Joint current account: watch out for succession

Joint current account: watch out for succession
Joint current account: watch out for succession

This is a widespread practice especially between husband and wife and among the members of the same family … but not only. The Joint current account, in fact, it represents a practical solution to allow – with established constraints – the same Cc between different people by virtue of the fact that it is basically a contract concluded between the parties and the credit institution.

But what happens in the event of a succession? Let’s go in order and analyze everything in detail

What is the joint current account

As written above, the parties, at the time of ignition or at a later time, can establish, with the credit institution, that more people can act on a Cc. This type of contract is regulated by the Civil Code and art. 1854 of the Italian Civil Code, which provides as follows: “In the event that the account is in the name of more than one person, with the right for them to carry out transactions even separately, the holders are considered to be creditors or debtors jointly and severally of the account balances”.

Consequently, the joint Cc can be registered in the name of several parties who can carry out operations acting autonomously (separate signature) or in an agreed manner (joint signature) and, for what has been done, the joint holders are both co-debtors and creditors in the event of a balance. .

Furthermore, there are hybrid forms, for which it is established which actions can be carried out on the Cc jointly and which ones in a disjoint way.

As mentioned in a previous article de IlGiornale.It the family relationship or the number of co-holders is not foreseen among the obligations in the activation, paying attention, however, to follow the rules in order not to fall into annoying consequences or late payments (as in the case of the payment of the ” The pension on joint account “).

What happens in the event of separation, foreclosure or other events involving the joint holders

As reported in another article, there are “variables” to be taken into account in the management of a joint current account, starting from a risk situation foreclosure; “in the event that one of the joint holders has an executive procedure against him, the debtor will be able to retaliate on the sums present in the joint current account but there is a limit that is established in 50% of the sums present at the time of attachment. the debtor, if the other joint holder does not object, he has the possibility to withdraw the remaining sums In the event that the amount withdrawn is not sufficient to cover the debt, all the sums subsequently entered into the account, such as a bank transfer, would continue to be blocked always within the limit of 50% “.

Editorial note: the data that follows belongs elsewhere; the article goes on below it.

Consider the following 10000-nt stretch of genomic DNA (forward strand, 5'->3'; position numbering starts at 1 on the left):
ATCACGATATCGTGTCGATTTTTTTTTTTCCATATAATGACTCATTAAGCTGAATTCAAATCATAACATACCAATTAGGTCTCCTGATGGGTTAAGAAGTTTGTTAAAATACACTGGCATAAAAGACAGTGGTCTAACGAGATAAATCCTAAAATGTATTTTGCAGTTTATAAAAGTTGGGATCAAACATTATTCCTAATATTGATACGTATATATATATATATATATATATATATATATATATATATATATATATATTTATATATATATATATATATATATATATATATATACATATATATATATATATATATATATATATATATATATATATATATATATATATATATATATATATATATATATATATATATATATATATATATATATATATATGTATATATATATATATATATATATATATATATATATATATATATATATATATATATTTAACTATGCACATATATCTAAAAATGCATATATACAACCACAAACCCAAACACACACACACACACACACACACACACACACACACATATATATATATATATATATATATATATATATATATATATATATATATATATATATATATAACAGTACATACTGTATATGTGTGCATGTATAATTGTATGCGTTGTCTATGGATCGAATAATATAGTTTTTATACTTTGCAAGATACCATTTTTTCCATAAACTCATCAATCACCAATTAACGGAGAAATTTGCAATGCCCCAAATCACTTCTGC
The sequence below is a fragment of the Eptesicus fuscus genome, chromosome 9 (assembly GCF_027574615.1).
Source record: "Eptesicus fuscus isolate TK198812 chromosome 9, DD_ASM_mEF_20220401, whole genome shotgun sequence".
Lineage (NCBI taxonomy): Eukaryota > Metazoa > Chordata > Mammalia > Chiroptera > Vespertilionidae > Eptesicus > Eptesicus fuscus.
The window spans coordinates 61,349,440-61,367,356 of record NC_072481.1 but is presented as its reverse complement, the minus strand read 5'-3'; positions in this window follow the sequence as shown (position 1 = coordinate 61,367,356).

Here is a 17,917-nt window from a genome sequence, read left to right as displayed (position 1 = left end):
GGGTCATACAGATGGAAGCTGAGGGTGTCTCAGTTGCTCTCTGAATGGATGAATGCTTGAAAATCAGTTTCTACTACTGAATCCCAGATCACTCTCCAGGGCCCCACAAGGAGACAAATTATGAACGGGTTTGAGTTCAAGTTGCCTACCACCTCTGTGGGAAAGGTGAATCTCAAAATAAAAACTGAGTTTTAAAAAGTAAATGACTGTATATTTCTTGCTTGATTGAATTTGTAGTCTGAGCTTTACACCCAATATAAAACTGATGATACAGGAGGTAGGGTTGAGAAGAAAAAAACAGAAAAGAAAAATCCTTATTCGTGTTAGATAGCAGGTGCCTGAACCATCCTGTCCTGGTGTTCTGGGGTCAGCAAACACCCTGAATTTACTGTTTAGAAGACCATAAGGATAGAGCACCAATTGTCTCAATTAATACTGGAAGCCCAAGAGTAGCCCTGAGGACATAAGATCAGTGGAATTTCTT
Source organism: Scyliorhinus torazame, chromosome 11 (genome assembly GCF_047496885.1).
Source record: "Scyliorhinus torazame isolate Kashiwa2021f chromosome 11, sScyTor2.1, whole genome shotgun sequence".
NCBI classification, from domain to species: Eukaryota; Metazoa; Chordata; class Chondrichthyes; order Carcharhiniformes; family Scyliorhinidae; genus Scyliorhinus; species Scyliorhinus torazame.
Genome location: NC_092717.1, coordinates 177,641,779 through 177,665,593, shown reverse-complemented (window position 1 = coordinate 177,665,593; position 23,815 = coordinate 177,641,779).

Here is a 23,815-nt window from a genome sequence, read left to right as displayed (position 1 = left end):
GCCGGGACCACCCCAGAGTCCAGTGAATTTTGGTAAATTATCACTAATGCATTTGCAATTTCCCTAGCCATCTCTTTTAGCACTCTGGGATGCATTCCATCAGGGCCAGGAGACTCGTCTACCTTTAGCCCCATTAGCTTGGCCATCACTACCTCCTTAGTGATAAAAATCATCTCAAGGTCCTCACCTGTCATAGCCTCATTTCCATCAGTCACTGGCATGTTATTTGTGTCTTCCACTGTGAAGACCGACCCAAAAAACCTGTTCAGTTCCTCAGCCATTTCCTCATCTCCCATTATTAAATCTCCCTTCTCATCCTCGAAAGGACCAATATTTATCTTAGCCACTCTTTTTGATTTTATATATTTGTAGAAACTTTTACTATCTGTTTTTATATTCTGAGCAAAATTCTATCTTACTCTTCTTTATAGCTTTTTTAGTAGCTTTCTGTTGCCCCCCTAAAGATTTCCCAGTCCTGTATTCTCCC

Another variable, however, concerns the case of divorce therefore the sums must be divided by 50% except in the event that one of the two parties can demonstrate that the economic resources deposited on the Cc are the result exclusively of the stock of the person concerned. In the latter case it is possible, but not certain, that the sums should not be divided between the parties.

Finally there is the theme of succession which we analyze in more detail below.

What happens in the event of a succession

If there is the death of one of the contracting parties to the joint current account, the initial prerequisite is, logically, that there is acceptance of the inheritance by the persons involved. This procedure must be carried out at theRevenue Agency and subsequently, in the event that the succession concerning the joint Cc is present in a testamentary deed, the notary also takes over.

The next steps are as follows:

  1. notify the bank of the death of the joint holder by sending the death certificate and the declaration of succession;
  2. Following the sending of this documentation, it is possible to start the procedures by paying the foreseen expenses
  3. The expenses will be calculated on the basis of the parental degree of the co-holder. It starts from 4% of the total amount which becomes 6 in the case of brothers and sisters for a deductible of 100 thousand euros.

Specifically, in the case of a spouse and children, the amount is 4% of the sum with a deductible of one million euros each; in the event that the assets do not exceed this sum, the heirs will not have to pay anything while the heirs will have to pay 4% on the excess sum.

For brothers and sisters the amount is equal to 6% with the deductible of 100 thousand euros each. Same threshold for related relatives who are in the fourth degree in direct line.

Finally, for the other heirs the amount is 8% and there is no deductible.

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